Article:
It started, as it should, with the basics. A repeat set from a grubber across his body.

In a 2016 column, just after Brooks had extended his previous Wests Tigers contract, Matty Johns wrote of the-then 21-year-old’s “immense talent and potential”. Nurtured and realised, they would take him to the NSW No.7 jersey.

Johns tempered the piece with “too often he allows the style of a contest to dictate his involvement”.

In front of 15,546 at the famed suburban fortress where Manly had won their last seven, and the Tigers hadn’t since 2003, Brooks dictated.

The next set, the grubber came again. Last year the Tigers – mainly via Brooks’s left boot – were 14th in the NRL for repeat sets.

Brooks’ running game came to the fore against Manly. Just as it has ever since Cleary took charge just over a year ago.

When Brooks came into grade, carting buckets of talent, a bucket of a behind and the unfortunate Andrew Johns comparisons that came with both, he was good for four runs a game.

Last year he cranked it up to six. This season it’s eight. Against the Sea Eagles, Brooks finished with a round dozen.

He set the tone in the sixth minute, skipping and probing at the line before his kick for Chris Lawrence to open the scoring.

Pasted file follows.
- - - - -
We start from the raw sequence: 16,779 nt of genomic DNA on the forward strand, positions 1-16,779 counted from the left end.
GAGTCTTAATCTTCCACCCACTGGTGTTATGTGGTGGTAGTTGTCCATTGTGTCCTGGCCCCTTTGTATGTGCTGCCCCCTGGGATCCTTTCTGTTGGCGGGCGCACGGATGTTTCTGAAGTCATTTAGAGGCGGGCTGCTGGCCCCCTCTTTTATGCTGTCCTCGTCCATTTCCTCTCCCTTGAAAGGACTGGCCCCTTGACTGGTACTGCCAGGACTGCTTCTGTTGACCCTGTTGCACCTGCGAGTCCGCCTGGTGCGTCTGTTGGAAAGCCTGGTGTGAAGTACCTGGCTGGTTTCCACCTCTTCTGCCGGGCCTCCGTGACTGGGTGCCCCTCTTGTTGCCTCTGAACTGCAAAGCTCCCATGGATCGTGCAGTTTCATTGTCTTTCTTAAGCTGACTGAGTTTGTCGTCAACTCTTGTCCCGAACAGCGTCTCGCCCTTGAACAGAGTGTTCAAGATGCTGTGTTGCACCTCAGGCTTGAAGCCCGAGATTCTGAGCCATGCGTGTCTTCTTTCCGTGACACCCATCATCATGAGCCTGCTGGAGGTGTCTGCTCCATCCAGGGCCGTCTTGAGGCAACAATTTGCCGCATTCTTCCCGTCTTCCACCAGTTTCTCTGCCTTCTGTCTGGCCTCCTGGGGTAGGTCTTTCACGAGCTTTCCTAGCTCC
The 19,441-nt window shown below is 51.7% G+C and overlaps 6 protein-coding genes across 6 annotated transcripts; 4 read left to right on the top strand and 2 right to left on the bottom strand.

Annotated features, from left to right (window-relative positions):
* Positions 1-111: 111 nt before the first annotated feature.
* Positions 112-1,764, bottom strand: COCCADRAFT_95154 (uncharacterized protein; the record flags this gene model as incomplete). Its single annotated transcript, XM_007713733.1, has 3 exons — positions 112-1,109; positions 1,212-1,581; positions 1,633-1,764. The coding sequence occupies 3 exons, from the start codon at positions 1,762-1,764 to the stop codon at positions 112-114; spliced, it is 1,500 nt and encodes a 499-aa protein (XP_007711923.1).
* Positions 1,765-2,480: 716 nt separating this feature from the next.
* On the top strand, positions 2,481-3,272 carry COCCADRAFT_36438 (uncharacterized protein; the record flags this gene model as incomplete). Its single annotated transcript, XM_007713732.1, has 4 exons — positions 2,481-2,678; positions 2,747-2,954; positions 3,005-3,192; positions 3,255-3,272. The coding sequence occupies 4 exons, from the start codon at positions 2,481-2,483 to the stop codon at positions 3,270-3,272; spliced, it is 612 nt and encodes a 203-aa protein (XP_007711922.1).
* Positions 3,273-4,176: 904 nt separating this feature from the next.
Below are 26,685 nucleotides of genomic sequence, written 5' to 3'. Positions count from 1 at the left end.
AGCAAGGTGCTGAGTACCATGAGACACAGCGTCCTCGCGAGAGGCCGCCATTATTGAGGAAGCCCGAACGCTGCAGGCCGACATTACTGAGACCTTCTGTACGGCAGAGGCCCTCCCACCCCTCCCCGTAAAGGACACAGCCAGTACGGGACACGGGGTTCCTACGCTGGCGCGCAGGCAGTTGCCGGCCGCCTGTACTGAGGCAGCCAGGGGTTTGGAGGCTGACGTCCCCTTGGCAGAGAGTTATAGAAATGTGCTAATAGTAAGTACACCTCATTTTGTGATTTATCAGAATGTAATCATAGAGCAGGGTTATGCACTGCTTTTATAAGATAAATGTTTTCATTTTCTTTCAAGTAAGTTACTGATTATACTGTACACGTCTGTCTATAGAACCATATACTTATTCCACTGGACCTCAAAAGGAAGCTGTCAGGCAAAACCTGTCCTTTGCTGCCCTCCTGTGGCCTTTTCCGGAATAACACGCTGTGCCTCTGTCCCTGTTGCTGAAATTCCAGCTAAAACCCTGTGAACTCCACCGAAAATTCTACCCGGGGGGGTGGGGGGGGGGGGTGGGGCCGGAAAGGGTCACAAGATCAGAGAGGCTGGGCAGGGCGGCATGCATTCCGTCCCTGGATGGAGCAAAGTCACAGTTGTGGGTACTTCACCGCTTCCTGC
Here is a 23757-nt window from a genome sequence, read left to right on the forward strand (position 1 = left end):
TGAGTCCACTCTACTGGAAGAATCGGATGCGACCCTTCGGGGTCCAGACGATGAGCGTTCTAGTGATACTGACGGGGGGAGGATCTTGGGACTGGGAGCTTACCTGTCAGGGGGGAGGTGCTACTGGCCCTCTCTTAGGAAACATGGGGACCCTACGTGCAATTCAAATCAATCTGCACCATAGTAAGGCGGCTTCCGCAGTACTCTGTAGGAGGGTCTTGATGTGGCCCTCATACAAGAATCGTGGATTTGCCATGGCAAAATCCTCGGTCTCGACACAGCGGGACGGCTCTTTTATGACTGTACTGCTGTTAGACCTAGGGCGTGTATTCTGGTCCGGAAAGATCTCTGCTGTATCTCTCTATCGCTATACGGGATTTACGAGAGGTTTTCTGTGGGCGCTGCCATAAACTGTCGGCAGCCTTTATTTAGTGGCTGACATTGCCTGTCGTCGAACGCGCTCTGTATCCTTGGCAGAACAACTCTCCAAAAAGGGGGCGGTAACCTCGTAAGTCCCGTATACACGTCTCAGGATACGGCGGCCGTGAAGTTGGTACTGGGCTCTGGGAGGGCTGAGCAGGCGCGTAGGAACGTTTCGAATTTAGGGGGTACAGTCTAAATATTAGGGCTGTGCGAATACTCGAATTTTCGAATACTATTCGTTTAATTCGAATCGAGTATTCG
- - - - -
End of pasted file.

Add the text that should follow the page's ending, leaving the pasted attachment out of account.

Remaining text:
Another repeat set came soon enough. And so did Brooks, drawing Jake Trbojevic in, scooting around his outside and sending Kevin Naiqama away on the next successful raid.

It was that type of day for Manly, summed up whenever poor old Akuila Uate went near the ball.

So the 31st minute defence Brooks burrowed through for a stolen try out of dummy-half, it wasn’t exactly Fort Knox he was conquering to do so.

But the confidence and timing, that was something. And it’s catching.

Young rake Jacob Liddle, 21 in years, 16 in first-grade games, was dummying and back-tracking his way several metres out of dummy-half near the line soon after – the type of play that draws four-letter queries from fans.

Those extra yards, with a couple of cheeky dummies, gave Brooks space and time to bait Brian Kelly in defence, and send Benji Marshall over for the first of the veteran’s two tries.

It’s not like Benji needs topping up in confidence. Josh Reynolds either.

Brooks is the key for Cleary. And with him firing, and backing himself to do so, it’s standing room only on the bus.